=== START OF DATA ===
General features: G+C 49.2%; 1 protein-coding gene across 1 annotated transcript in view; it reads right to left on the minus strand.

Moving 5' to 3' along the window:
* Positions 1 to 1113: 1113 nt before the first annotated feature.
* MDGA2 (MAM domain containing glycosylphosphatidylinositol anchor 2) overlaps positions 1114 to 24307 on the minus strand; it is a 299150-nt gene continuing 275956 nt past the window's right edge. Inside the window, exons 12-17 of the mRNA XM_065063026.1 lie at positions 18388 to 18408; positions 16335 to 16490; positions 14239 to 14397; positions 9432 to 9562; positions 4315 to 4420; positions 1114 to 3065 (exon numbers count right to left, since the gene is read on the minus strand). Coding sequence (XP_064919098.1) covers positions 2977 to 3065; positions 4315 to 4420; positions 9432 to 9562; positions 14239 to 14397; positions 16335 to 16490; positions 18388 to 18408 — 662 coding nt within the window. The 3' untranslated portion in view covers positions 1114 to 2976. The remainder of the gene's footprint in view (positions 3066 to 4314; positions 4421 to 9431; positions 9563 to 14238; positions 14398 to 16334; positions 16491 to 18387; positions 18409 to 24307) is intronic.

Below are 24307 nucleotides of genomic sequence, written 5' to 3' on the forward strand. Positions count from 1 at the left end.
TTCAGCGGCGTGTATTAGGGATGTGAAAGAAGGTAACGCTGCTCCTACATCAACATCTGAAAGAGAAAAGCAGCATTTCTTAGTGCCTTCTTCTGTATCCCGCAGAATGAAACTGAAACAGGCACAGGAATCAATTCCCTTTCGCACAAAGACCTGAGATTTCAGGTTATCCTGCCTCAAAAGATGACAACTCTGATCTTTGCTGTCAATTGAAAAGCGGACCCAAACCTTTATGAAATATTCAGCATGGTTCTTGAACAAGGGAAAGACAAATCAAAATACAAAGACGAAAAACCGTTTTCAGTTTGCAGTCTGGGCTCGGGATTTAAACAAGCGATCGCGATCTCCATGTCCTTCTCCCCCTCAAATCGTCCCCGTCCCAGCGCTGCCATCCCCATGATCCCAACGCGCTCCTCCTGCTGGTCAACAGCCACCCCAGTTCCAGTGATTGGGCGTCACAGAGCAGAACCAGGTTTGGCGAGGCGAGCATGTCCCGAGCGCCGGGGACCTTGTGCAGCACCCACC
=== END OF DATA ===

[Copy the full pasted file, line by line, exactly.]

General features: G+C 49.2%; 1 protein-coding gene across 1 annotated transcript in view; it reads right to left on the minus strand.

Moving 5' to 3' along the window:
* Positions 1 to 1113: 1113 nt before the first annotated feature.
* MDGA2 (MAM domain containing glycosylphosphatidylinositol anchor 2) overlaps positions 1114 to 24307 on the minus strand; it is a 299150-nt gene continuing 275956 nt past the window's right edge. Inside the window, exons 12-17 of the mRNA XM_065063026.1 lie at positions 18388 to 18408; positions 16335 to 16490; positions 14239 to 14397; positions 9432 to 9562; positions 4315 to 4420; positions 1114 to 3065 (exon numbers count right to left, since the gene is read on the minus strand). Coding sequence (XP_064919098.1) covers positions 2977 to 3065; positions 4315 to 4420; positions 9432 to 9562; positions 14239 to 14397; positions 16335 to 16490; positions 18388 to 18408 — 662 coding nt within the window. The 3' untranslated portion in view covers positions 1114 to 2976. The remainder of the gene's footprint in view (positions 3066 to 4314; positions 4421 to 9431; positions 9563 to 14238; positions 14398 to 16334; positions 16491 to 18387; positions 18409 to 24307) is intronic.

Below are 24307 nucleotides of genomic sequence, written 5' to 3' on the forward strand. Positions count from 1 at the left end.
TTCAGCGGCGTGTATTAGGGATGTGAAAGAAGGTAACGCTGCTCCTACATCAACATCTGAAAGAGAAAAGCAGCATTTCTTAGTGCCTTCTTCTGTATCCCGCAGAATGAAACTGAAACAGGCACAGGAATCAATTCCCTTTCGCACAAAGACCTGAGATTTCAGGTTATCCTGCCTCAAAAGATGACAACTCTGATCTTTGCTGTCAATTGAAAAGCGGACCCAAACCTTTATGAAATATTCAGCATGGTTCTTGAACAAGGGAAAGACAAATCAAAATACAAAGACGAAAAACCGTTTTCAGTTTGCAGTCTGGGCTCGGGATTTAAACAAGCGATCGCGATCTCCATGTCCTTCTCCCCCTCAAATCGTCCCCGTCCCAGCGCTGCCATCCCCATGATCCCAACGCGCTCCTCCTGCTGGTCAACAGCCACCCCAGTTCCAGTGATTGGGCGTCACAGAGCAGAACCAGGTTTGGCGAGGCGAGCATGTCCCGAGCGCCGGGGACCTTGTGCAGCACCCACC